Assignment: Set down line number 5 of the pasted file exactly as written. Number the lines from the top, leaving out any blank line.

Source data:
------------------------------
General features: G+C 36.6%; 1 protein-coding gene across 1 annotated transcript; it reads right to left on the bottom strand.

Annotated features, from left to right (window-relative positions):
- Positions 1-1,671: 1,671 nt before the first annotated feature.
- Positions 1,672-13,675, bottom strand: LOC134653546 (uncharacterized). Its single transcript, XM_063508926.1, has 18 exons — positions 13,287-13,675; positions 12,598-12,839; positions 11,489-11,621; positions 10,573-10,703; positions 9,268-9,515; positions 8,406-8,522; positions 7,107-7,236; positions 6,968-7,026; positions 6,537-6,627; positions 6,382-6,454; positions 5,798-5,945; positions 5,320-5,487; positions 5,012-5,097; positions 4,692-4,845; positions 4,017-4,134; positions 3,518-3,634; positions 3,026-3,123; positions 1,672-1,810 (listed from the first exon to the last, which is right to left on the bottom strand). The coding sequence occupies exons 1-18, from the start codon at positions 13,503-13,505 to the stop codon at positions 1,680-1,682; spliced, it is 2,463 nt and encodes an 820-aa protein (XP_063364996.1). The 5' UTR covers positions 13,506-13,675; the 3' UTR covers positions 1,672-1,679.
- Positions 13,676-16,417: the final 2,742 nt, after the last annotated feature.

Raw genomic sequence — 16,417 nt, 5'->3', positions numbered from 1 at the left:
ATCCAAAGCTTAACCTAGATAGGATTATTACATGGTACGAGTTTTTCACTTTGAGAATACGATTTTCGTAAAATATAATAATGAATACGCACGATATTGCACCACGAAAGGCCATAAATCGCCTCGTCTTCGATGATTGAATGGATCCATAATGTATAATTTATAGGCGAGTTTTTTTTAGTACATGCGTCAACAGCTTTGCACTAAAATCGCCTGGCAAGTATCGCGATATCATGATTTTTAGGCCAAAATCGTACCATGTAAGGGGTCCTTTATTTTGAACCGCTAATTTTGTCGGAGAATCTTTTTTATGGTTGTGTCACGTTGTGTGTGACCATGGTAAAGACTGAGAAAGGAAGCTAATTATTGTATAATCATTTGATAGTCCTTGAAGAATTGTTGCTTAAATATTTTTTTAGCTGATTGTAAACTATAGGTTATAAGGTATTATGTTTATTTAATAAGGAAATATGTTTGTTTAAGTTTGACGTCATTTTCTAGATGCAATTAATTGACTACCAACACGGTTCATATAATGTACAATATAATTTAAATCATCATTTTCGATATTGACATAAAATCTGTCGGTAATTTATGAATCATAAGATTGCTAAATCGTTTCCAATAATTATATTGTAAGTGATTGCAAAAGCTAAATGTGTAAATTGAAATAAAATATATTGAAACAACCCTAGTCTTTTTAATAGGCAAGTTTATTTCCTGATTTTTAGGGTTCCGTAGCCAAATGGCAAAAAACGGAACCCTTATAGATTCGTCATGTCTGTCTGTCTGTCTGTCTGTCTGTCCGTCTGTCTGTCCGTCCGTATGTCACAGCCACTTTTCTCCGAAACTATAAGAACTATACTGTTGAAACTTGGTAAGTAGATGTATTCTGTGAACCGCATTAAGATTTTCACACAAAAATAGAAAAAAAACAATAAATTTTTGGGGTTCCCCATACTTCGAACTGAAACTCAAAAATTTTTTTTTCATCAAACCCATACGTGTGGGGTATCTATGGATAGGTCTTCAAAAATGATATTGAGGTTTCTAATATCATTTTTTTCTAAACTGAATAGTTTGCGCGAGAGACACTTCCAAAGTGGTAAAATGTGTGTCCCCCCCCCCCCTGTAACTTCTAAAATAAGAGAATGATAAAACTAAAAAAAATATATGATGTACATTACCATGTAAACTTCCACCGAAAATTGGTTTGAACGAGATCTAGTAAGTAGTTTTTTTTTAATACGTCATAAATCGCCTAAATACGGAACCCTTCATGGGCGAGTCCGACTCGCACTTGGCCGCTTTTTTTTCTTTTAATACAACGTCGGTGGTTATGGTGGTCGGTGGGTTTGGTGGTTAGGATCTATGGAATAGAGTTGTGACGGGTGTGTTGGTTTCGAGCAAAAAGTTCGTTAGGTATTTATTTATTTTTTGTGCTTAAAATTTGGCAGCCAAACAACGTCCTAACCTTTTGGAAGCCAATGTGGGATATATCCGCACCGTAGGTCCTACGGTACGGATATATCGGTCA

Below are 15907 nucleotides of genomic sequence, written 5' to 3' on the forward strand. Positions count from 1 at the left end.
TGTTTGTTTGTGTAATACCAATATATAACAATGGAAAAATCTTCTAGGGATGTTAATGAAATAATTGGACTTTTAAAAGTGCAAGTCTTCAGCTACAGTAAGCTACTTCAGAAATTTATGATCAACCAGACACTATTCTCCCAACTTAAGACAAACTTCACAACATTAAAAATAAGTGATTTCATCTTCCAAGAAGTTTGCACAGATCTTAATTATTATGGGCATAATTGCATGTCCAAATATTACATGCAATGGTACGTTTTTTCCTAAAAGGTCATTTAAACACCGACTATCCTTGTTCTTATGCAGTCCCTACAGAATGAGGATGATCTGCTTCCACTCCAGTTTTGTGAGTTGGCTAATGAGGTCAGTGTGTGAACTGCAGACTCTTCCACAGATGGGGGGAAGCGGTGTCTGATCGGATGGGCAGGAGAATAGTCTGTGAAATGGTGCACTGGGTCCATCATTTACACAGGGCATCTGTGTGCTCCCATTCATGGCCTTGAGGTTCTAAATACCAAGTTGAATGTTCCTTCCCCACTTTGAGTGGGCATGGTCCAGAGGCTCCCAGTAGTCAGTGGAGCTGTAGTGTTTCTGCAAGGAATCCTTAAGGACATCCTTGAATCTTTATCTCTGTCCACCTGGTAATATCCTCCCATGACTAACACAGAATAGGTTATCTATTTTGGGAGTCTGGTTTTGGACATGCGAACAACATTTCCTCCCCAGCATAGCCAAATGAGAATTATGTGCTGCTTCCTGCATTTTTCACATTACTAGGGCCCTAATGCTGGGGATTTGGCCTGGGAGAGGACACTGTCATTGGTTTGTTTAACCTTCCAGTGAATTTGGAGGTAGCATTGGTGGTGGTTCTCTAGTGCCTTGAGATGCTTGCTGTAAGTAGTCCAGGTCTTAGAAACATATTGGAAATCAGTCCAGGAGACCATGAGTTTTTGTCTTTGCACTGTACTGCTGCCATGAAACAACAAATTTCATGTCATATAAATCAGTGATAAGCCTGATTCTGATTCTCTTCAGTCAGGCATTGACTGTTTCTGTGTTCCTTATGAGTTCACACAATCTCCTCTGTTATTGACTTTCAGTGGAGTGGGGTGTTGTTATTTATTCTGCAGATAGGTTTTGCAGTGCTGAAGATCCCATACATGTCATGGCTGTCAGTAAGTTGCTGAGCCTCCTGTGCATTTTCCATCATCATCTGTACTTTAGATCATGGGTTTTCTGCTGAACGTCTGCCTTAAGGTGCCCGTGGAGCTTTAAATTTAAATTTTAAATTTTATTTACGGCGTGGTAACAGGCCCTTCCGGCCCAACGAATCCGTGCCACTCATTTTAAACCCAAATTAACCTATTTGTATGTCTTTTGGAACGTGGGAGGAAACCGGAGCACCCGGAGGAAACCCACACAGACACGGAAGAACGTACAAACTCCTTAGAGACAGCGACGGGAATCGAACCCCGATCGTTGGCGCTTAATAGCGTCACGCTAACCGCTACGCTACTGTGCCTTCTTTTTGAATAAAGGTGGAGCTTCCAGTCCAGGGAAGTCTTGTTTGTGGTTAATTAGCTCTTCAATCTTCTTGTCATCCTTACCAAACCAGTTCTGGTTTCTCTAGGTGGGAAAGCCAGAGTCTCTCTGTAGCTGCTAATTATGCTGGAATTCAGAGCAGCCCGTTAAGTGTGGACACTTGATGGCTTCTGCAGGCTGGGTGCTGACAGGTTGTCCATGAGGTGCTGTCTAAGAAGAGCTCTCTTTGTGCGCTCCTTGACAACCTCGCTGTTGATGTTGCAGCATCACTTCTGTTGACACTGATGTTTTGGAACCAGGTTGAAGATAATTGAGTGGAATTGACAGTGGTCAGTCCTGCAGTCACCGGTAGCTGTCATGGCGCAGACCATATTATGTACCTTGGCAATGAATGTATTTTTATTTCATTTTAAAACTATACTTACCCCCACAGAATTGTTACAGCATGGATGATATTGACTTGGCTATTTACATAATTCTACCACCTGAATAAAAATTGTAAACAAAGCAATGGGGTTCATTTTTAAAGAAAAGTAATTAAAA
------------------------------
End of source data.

- Positions 13,676-16,417: the final 2,742 nt, after the last annotated feature.